My father also taught me never to judge anyone by their appearance.
I remember coming home from university one weekend. Dad picked me up at the bus station, and as was often the case, we stopped for a cold beer at a couple of his local backroads spots on the way home.
We walked into the first bar, and this big mean-looking biker saw us and came straight over. Before I had time to wonder if there’d be trouble, he bought my dad a beer. And then two other bikers came over and did the same thing.
I took him aside and said, “How the hell do you know these guys?”
Turns out that he’d beaten them so many times at pool the week before that they still owed him drinks. A couple of those same guys came to his funeral, or stopped me on the street to offer a kind word.
I think it’s thanks to those back country road trips that I can feel at home anywhere, from a run down old bar to a 5 star hotel.
I learned a lot of other things from my dad too…
I learned about the importance of keeping my word.
I learned how to be a gentleman.
I learned to be patient, but to know where to draw the line — and that if I had to fight, to hit so hard that I wouldn’t have to fight again.
I learned to own up and make amends when I was in the wrong, and to stick to my guns when I wasn’t. Dad often stuck up for me when I got in trouble at school, because every once in a while I really wasn’t to blame.
Dad also taught responsibility by letting me assume it, whether it was going out and getting my first paper route in 5th grade, or shovelling the driveway of Mr. Dubrule across the street.
When it came time for me to decide on a university, I filled out the applications, and then came home one day and said, “I got accepted to these programs, and I decided to take this one.” I went apartment hunting in Ottawa on my own too. When I found a place I liked, I brought home the rental form and asked dad to co-sign. My mother flipped out about it and insisted on getting involved and meddling. But my dad just said, “He knows what he’s doing!” and signed on the line. He always trusted my judgement. I really appreciated that.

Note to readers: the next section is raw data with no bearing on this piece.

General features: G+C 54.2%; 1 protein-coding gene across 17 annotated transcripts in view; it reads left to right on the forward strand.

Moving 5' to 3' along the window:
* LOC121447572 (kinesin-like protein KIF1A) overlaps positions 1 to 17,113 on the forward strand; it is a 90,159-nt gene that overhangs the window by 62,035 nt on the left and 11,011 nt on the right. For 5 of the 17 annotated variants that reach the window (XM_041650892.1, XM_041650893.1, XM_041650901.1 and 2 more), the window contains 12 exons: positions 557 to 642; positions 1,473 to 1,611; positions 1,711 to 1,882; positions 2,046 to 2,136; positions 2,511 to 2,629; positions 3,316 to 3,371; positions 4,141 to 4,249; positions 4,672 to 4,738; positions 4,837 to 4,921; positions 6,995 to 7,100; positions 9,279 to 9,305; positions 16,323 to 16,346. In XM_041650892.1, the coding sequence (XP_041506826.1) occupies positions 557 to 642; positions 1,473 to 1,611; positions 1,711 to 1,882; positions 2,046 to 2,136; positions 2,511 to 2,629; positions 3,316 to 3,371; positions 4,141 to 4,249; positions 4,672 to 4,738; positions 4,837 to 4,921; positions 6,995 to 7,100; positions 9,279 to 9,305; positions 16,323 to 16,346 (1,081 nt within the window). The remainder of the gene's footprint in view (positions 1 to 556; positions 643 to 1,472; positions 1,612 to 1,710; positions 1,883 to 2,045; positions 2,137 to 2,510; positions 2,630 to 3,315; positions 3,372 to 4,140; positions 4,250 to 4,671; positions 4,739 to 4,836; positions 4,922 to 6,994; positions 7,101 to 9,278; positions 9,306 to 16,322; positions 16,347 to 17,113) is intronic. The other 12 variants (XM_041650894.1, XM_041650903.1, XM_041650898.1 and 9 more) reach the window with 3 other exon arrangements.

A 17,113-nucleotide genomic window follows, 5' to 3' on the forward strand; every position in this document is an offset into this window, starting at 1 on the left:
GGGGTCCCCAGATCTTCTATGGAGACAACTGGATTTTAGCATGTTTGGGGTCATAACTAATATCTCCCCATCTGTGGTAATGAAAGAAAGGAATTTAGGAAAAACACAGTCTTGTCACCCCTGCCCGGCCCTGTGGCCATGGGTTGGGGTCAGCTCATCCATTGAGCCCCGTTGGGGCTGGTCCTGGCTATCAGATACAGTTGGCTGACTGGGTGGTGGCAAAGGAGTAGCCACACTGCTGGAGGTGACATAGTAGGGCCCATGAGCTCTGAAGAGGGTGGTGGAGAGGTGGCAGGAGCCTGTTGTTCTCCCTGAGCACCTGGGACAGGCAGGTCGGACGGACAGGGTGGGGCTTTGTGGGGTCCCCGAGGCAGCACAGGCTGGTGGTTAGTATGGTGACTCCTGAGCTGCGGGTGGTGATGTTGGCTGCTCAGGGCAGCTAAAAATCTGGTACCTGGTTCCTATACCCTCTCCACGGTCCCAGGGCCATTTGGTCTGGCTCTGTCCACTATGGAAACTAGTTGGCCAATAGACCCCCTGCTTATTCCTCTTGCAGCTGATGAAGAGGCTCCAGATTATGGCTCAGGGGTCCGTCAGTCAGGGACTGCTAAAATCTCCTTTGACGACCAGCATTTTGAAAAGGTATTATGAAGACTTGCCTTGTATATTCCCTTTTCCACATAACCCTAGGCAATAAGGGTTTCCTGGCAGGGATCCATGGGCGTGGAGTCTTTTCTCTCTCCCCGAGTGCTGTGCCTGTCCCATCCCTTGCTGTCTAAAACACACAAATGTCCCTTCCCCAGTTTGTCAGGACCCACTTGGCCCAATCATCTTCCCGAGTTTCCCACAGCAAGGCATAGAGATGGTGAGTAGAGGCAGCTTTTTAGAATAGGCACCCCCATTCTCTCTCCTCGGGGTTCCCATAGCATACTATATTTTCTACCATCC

I looked up to my father, and seeing him suffer from cancer left me with a great deal of anger and bitterness. I also felt robbed in a sense, because he died just as my very first magazine feature was in final layouts. He never got to see my work published. It came out just a few days too late.
He never saw my first book either — though he did catch me working on it once at the kitchen table. And he never saw the seminars I taught in all sorts of countries, my radio or TV appearances, or any of that stuff. At the time he died, I was still working one crappy temp job after another, barely scraping by, and none of my plans were paying off.
I felt robbed in a sense, because he supported me without question through all those struggles, and he never had the satisfaction of seeing my eventual success.
I don’t believe in an afterlife, and I don’t subscribe to any religion, except maybe that of the old Greek gods. But I felt then — and still feel now — that if I am wrong and there does turn out to be a god, I will spit in its face for the miserable illness my dad had to endure. Some of the sadness of those years may fade, but that anger never has.
But I can say that, after 10 years, those images of hospital rooms and of lonely drives back home to clean out an empty apartment have finally been replaced by happier memories.
And as I’ve grown older and learned more about myself, I’ve come to have a more balanced view of my father too.
I can see now that, though my dad was a physically strong man, he was never comfortable with emotion or conflict. He was old fashioned in that stoic sense, the strong one in the house who was never vulnerable. The sort of pillar you could depend on. He rarely ever raised his voice, and he would walk away rather than get baited into bitter arguments.
These are noble traits on many occasions, but that weakness also allowed my mother’s passive-aggressiveness and yelling to get out of control. And looking back, I can see that it wasn’t just her anger and bitterness that made life at home difficult. We were all responsible for the way we lived.
I learned many great lessons from my father, and I think I picked up a lot of his good traits. But I also modelled the less helpful ones too, including that reluctance to deal directly with emotional conflict. It took me several years and a lot of hard lessons to come to realize it, and to change.
I guess what I mean to say is that, after all these years, I finally see my father as a person. Someone with his own strengths and weaknesses. A great person, but one who also had challenges that he was never able to overcome. Much like any of us, really. And there are just as many good lessons in that too.
But enough talk, and enough memories.
I’m opening the cabinet tonight, and taking out a nice heavy glass.
And I’m pouring a slug of Bushmills Irish whiskey, and raising it in honour of a fine man who is sadly missed.
I hope you’ll join me in my toast — those of you who knew him in person, and those who know him only through my words.